Common cents approach
Now’s the time to carefully revisit your personal finances
With the economy on the skids, people everywhere are taking a fresh look at their financial situations.
“I’ve been singing this song for a while and all of a sudden everybody’s just got the songbook,” she says. “It’s just common sense: you can’t spend more money than you make.”
Canada’s queen of tough fiscal love has been helping families pull themselves back from the brink of financial calamity for years, both on TV and in print: she’s penned 10 books and dozens of articles on personal finance, and published a financial magazine for women.
Clear, at times blunt and always entertaining, Vaz-Oxlade has distilled her years of expertise into what she calls Gail’s Golden Rules.
“You can’t spend more money than you make,” she says. “You must save something. And if you have any debt, you must get it paid off, no matter what you have to do to do that: I don’t care if you have to clean toilets, I don’t care if you have to take a second job or a third job.
“You dug the hole. It’s time to dig yourself back out again.”
The first step on the road to financial health in any economy, Vaz-Oxlade says, is to determine exactly how much money is coming in and how much is flowing out.
“I am astounded at the number of people who tell me what they make and then when I look at their bank account, they’re not making that,” she says. “They’re making $100 less or $200 less or $500 less.”
Making a budget seems simple enough, Vaz-Oxlade says, but it’s not. It takes work, including some digging though personal balance sheets.
“You need to look at historically how you’ve been spending your money. So in the last six months, how much money have you spent on coffee?” she posits. “If you do an analysis of where your money is going, I’m willing to bet dogs to doughnuts that you can find 30 percent to cut right off the top.”
Cutting spending is tough, Vaz-Oxlade admits, especially when governments struggling with recession urge people to keep on consuming.
“The message (the government) is sending is, ‘For Chrissake, don’t stop spending because that’s what’s driving our economy’,” she says. “The reason we hit the wall was that we had on credit more than we could ever afford to pay off.”
Indeed, “spend” is the advice Thornhill MP Peter Kent is giving in the wake of the federal government’s recent budget, which made available $200 billion in low-cost financing.
“It’s human nature to withdraw in times of economic crisis, to either stop spending or to put all your money in cash and put it under the bed,” Kent says. “We’re saying you’re investing in yourself, you’re investing in Canada, the government’s made this money available at incredibly reasonable rates, get on the bandwagon and let’s get the economy on an upward trend.”
True, Canada’s economy is driven by spending but overspending — using credit — has been detrimental, Vaz-Oxlade says, and lenders deserve some of the blame.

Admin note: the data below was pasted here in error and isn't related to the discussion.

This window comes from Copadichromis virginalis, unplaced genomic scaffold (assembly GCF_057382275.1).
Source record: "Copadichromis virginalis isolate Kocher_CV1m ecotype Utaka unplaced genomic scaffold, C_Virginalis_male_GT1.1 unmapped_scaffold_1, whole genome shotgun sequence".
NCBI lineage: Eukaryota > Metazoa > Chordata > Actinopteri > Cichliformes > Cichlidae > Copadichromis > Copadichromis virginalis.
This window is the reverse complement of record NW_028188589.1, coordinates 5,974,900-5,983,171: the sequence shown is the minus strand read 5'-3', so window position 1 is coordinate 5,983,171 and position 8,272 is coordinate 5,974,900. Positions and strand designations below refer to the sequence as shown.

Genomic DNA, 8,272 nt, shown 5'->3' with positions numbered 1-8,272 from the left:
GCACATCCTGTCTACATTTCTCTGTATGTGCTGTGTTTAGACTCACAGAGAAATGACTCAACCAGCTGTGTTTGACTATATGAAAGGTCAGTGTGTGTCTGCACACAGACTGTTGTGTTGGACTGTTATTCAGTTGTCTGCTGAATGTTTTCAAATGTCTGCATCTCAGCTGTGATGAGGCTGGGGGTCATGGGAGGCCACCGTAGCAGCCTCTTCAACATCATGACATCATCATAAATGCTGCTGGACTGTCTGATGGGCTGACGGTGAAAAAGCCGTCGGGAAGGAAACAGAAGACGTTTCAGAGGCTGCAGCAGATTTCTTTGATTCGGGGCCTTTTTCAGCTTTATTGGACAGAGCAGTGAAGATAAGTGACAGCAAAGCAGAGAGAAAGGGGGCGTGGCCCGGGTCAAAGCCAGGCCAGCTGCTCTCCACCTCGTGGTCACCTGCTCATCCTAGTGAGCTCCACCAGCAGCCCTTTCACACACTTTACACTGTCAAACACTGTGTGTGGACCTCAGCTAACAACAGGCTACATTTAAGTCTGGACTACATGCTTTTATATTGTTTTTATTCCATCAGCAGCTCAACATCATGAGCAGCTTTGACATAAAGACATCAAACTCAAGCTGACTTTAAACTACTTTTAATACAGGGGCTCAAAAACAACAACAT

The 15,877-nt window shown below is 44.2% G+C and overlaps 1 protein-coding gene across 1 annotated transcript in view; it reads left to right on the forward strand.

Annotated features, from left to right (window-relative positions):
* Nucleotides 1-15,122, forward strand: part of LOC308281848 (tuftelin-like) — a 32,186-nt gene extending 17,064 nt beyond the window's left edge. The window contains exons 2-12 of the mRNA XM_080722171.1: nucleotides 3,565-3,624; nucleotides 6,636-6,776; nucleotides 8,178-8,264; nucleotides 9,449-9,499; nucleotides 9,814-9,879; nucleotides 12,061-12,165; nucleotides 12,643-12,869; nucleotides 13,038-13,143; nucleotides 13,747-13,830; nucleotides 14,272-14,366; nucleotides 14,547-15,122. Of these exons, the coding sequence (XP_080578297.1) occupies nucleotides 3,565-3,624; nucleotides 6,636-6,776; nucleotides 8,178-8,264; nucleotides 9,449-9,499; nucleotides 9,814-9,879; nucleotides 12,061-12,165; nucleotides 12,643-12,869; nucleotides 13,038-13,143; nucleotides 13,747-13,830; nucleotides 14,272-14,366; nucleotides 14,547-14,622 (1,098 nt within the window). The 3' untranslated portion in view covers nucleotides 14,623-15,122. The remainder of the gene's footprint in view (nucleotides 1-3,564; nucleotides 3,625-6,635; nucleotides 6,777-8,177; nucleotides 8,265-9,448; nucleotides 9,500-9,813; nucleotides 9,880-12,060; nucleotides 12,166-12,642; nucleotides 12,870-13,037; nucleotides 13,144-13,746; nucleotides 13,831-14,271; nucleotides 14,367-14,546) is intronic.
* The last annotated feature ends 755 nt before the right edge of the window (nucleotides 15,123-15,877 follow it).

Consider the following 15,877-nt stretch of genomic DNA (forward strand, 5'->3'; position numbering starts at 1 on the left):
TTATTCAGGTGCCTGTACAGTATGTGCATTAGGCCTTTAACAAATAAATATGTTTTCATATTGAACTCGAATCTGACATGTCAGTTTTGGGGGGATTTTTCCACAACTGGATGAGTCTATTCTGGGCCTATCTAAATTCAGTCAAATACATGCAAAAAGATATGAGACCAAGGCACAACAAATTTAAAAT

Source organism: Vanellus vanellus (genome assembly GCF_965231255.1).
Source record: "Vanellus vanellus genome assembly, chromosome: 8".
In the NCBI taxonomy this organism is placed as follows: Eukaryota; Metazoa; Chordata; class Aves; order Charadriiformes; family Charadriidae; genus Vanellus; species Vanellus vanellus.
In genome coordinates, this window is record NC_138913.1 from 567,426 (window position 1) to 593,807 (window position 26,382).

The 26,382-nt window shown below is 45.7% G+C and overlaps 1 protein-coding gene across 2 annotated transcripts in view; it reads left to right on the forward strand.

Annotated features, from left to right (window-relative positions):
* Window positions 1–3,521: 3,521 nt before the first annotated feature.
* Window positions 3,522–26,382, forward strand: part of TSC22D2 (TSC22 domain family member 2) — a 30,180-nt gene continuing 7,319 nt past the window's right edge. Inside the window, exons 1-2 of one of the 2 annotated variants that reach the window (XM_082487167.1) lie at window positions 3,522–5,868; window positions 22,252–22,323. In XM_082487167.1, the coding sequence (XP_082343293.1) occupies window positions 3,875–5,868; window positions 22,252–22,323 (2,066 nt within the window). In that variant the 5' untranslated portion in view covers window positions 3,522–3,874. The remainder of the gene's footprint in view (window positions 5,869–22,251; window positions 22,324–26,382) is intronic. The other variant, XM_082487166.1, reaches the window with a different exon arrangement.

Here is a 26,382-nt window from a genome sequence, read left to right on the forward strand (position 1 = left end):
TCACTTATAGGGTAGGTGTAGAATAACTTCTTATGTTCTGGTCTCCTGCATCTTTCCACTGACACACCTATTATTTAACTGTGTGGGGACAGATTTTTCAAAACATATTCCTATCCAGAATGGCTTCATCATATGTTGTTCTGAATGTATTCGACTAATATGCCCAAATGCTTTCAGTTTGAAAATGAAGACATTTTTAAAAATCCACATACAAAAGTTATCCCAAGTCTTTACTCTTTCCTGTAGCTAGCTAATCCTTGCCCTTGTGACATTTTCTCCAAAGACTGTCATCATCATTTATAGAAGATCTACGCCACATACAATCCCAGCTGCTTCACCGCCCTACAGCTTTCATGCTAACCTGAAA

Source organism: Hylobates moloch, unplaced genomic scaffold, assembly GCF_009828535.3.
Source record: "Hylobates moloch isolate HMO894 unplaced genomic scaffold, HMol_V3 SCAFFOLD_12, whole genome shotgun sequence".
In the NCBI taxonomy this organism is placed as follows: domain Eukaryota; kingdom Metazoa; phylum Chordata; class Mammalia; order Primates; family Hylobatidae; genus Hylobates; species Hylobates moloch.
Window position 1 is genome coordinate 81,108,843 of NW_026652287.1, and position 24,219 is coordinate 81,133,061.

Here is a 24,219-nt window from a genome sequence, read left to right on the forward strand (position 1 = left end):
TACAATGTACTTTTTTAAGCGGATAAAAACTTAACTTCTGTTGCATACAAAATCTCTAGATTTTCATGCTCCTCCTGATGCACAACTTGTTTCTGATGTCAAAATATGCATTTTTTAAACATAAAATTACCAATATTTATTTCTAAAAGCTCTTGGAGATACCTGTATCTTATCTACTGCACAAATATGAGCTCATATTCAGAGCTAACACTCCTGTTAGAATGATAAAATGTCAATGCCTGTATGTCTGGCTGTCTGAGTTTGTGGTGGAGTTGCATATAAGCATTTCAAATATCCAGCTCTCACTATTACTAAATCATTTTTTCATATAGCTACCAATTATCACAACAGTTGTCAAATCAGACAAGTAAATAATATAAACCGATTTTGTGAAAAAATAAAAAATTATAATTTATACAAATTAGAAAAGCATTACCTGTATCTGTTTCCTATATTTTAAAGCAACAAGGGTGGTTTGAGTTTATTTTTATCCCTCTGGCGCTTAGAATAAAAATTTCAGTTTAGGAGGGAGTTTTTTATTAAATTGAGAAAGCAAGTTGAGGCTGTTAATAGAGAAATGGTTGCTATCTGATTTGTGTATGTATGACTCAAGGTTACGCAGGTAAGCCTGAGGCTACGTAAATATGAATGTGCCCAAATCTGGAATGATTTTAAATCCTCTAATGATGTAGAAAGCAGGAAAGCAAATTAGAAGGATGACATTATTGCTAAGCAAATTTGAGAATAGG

“It’s all very well and good for Suzie and Mark to get credit cards and run them up because they’re stupid and they don’t know what the implication is going to be,” she says. “But Mr. Banker knows what the implication is of giving Suzie and Mark too much credit, so why did he do it?”
What’s needed now, Vaz-Oxlade says, is for financial institutions to step up and help people like Suzie and Mark learn how to get themselves out from under their mountains of debt.
But banks offering a helping hand won’t be enough, she adds.
“Until you take personal responsibility for the crap that you created and you come up with a plan to fix it, you’re never going to change your behaviour,” Vaz-Oxlade says.
Pay down higher interest debts first, she advises, and always pay more than the minimum.
Trimming fat from the household budget and tackling debt are important pieces, Vaz-Oxlade says, but the financial puzzle isn’t complete without a plan to squirrel some cash away.
“Everybody needs to be saving money,” she says. “Everybody needs an emergency fund. Everybody needs to start putting money in an RSP.”
Tax-free savings accounts are great tools, especially for use as an emergency fund, Vaz-Oxlade says, but don’t settle for one that offers a low interest rate. Set up regular automatic transfers from your main bank account and watch your bank fees, she advises. Spending more than $20 a month is too much.
“You need to know how you’re using your account and you need to pick the account that works for you,” Vaz-Oxlade says. “And for Chrissake, lose overdraft protection. You know what overdraft protection is? Overdraft protection should be renamed I-don’t-have-to-pay-any-attention-to-my-money protection.”
Times are tough and people are re-examining their finances in light of their particular situations and negative news. That’s precisely why Vaz-Oxlade remains optimistic.
“If you draw a circle and on the right side of the circle you draw an arrow going down and on the left side of the circle you draw an arrow going up, that’s the economy,” she says. “That’s life. We are coming down the right side. We may be at the bottom, we may be close to the bottom, we may be just past the bottom — it doesn’t matter.
“All we have ahead of us is up,” she says. “We are going to see people who finally take financial responsibility for themselves and say, ‘I’m not spending money I haven’t made yet.’ ”
Vaughan Today In print: February 20, 2009, page 5 Online: February 19, 2009 [link] The Upswing special series